You can reduce the risks by using boiled or chlorinated water and changing the water frequently.

"Now, would you like my thoughts on curry powder? Or margarine?"

"Ah ... that's very kind of you but I can see an actuary over there that I have been dying to talk to ... "


Now that I have been studying psychology, people respond with "So, can you tell what I am thinking?"

"Yes, I can. And quite frankly I am shocked."

Thursday, 3 January 2008

What are they saying? And who to?

Margaret brought me a copy of "Psychologies" magazine when she returned from Scotland.

It has some interesting stuff in it but what intrigued me were the advertisements.

In the first 112 pages (I gave up once the ads started to be half, quarter or smaller page ones) there were single or double page ads for the following:

Cosmetics & perfumes (12)
Luxury cars (5)
Chocolate (4)
Washing powders and fabric softeners (4)
Cameras (3)
Stir Fry vegetables (2)
Cat foods (2)
and one each of bras, watches, toothbrushes,
car insurances, DVDs, Club Med and talk-back radio.

So just who is their market?


The article on Debra Messing read strange in the index "Debra Messing, on the couch. 'I've had to learn to say No'" Good thing too.

Wednesday, 2 January 2008

2008 - it will be busy, it seems.

.Pond scum, up close and personal.

I was bemused to find out that 2008 is the United Nations International Year of the Potato.

Now, I have nothing against the potato but how about an international year for the chocolate mousse? Or the dandelions? Or nasal hairs? Or pond scum? Or...

It all seems a little arbitrary.

So I went exploring and it seems that 2008 is also the international year of frogs, sanitation, spaceships, the polar year, inter-cultural dialogue and coral reefs.

In a catch-all clause, 2008 is also the International Year of Planet Earth.

I guess that includes pond scum.

Tuesday, 1 January 2008

That was the year that was.

Non-fireworks, especially for Mark.

BERLIN (Reuters) - From a Greek nunnery turned into a marijuana farm by two men posing as gardeners to a South African man with a gunshot wound told by a doctor to "walk the pain off," the world was full of weird news in 2007.

A Moscow woman set fire to her ex-husband's penis as he sat naked watching television and drinking vodka. The couple divorced three years ago but continued to share a small flat. "I was burning like a torch," the wounded ex-husband told Tvoi Den newspaper. "I don't know what I did to deserve this."

In another unusual living arrangement, a German man left his dead mother seated in her favorite armchair at their shared home for two years after her death of natural causes at age 92.

Yet not everything that smelled like a corpse was really dead in 2007. In the German town of Kaiserslautern, police broke into a darkened flat expecting to find a corpse after neighbors complained of a nasty smell seeping out into the hallway. But instead they found a tenant with very smelly feet asleep in bed next to a pile of extremely foul-smelling laundry.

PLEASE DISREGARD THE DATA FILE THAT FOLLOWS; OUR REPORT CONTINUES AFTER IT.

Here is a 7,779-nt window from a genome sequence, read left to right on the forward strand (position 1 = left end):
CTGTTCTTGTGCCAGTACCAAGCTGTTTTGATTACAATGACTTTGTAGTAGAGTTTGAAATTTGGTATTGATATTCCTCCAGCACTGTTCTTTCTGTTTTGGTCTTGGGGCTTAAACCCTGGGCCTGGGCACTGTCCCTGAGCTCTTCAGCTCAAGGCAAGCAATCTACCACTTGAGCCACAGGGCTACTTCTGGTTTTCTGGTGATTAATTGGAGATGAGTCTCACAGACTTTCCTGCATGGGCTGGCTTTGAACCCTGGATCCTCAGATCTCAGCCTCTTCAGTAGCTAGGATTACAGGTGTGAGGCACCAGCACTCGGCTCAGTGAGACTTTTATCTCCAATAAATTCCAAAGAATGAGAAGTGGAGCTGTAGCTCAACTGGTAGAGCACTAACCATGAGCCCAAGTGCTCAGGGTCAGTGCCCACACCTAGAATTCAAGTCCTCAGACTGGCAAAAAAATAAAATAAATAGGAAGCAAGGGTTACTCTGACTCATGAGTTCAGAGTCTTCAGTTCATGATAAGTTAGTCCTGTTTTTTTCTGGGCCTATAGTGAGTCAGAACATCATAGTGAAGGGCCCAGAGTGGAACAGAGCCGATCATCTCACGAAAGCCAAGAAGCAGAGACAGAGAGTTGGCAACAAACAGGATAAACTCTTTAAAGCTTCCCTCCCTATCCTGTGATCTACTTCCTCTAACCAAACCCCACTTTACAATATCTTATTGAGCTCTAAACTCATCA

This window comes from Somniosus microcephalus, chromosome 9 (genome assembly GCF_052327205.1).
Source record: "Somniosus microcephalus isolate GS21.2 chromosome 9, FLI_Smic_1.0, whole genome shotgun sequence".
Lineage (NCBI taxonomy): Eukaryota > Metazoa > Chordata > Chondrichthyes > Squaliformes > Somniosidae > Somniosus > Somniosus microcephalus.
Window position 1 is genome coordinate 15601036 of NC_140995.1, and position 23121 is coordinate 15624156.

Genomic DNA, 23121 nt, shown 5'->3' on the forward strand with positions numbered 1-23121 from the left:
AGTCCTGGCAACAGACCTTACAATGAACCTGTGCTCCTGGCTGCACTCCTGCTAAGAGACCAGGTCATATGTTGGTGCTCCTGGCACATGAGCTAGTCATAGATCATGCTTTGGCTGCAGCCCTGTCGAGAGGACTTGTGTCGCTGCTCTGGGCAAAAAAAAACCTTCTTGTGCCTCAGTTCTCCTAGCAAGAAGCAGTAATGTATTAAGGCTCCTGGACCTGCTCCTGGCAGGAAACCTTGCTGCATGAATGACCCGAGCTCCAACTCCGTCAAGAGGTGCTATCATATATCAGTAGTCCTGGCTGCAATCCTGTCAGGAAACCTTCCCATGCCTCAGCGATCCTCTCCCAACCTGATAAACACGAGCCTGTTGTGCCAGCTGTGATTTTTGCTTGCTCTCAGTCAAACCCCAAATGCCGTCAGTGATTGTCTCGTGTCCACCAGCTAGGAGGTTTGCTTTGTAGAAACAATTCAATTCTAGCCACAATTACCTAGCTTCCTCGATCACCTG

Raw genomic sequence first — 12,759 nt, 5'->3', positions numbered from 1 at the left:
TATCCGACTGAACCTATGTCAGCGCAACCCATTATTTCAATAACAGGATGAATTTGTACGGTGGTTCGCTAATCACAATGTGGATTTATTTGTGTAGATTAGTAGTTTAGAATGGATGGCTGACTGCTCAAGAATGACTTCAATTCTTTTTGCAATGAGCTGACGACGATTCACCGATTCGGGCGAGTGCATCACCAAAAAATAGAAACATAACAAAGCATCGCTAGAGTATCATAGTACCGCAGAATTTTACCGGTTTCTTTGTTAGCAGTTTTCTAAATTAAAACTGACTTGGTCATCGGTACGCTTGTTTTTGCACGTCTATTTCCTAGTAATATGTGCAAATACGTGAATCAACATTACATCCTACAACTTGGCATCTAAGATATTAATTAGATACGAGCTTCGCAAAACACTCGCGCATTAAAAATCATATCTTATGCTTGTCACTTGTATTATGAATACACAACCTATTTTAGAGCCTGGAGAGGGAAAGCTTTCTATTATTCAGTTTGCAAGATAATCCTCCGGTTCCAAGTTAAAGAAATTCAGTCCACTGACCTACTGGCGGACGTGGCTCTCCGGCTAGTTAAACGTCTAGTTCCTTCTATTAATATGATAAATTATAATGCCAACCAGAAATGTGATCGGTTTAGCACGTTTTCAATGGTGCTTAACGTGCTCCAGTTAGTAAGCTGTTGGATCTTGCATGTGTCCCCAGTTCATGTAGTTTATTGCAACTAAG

There were sadly many deaths in 2007 that were hardly noticed, such as in Zagreb, where a Croatian man who boarded a night tram and died in his seat rode through the city for more than six hours before the driver discovered he was dead.

Unusual diets made headlines in 2007 -- such as: "No more crispy duck at Beijing toilets." Food stalls attached to Beijing's public toilets were banned ahead of the Olympics after complaints over toilets with poor sanitation.

Also in China, 66-year-old Jiang Musheng said 40 years of swallowing live tree frogs and rats helped him avoid intestinal pain and made him strong.

British artist Mark McGowan ate a meal of meatballs made from a dead corgi dog in a protest against animal cruelty. He said the corgi, which died from natural causes, tasted terrible.

Criminals filled odd news headlines around the world. In the United States, two Colorado men were accused of plotting to kill a man with rattlesnakes in a dispute over a $60,000 poker debt. "It's a story out of the Wild West -- there's poker, rattlesnakes and unsavory characters," said Lance Clem, of the Colorado Bureau of Investigation. "You've got a bunch of snakes becoming involved with a bunch of snakes."

In Sarajevo, two armed men disguised as Muslim women in burqas held up a bank and escaped with $40,000.

A Zimbabwe man stole a bus because he needed transport to get his driving license.

A German bus driver threw a 20-year-old off because he said she was too sexy for his bus. "He opened the door and shouted 'Your cleavage is distracting me every time I look into my mirror and I can't concentrate on the traffic'," the woman said.

In La Paz, the winner of a Bolivian beauty contest was stripped of her title moments after her coronation when judges noticed she was wearing false hair plaits.

Climate change found its way into weird news. A Hummer owner in Russia's St. Petersburg gave activists the green light to pelt his oversized vehicle with rotten eggs and tomatoes.

A 60-year-old German man stunned lawyers during his appeal hearing on a flashing conviction by stripping off in court.

Every story needs a happy ending and Bangkok delivered for this one. A 76-year-old Malay Muslim woman from southern Thailand got on the wrong bus 25 years ago and got lost, ending up living as a beggar at the other end of the country.

But in 2007 she was finally reunited with her family.


Help! My lettuce are melting!

We have had two days with 40+ temperatures and the garden is not happy.

Most things are limp.

I have not watered it with tap water since January 18th last year and instead have been using saved rain water, shower water and laundry water. Tomorrow I think I will call in the reserves and use some tap water. Unfortunately we are only allowed to hand water 6am - 8am, two days a week, so I will have to set the alarm. At least it wont be cold.

So what did I do to take my mind off the heat? Painted a beach scene. Still got a bit of work to do on it. Haven't painted for ages, and it shows, but nice to get going again.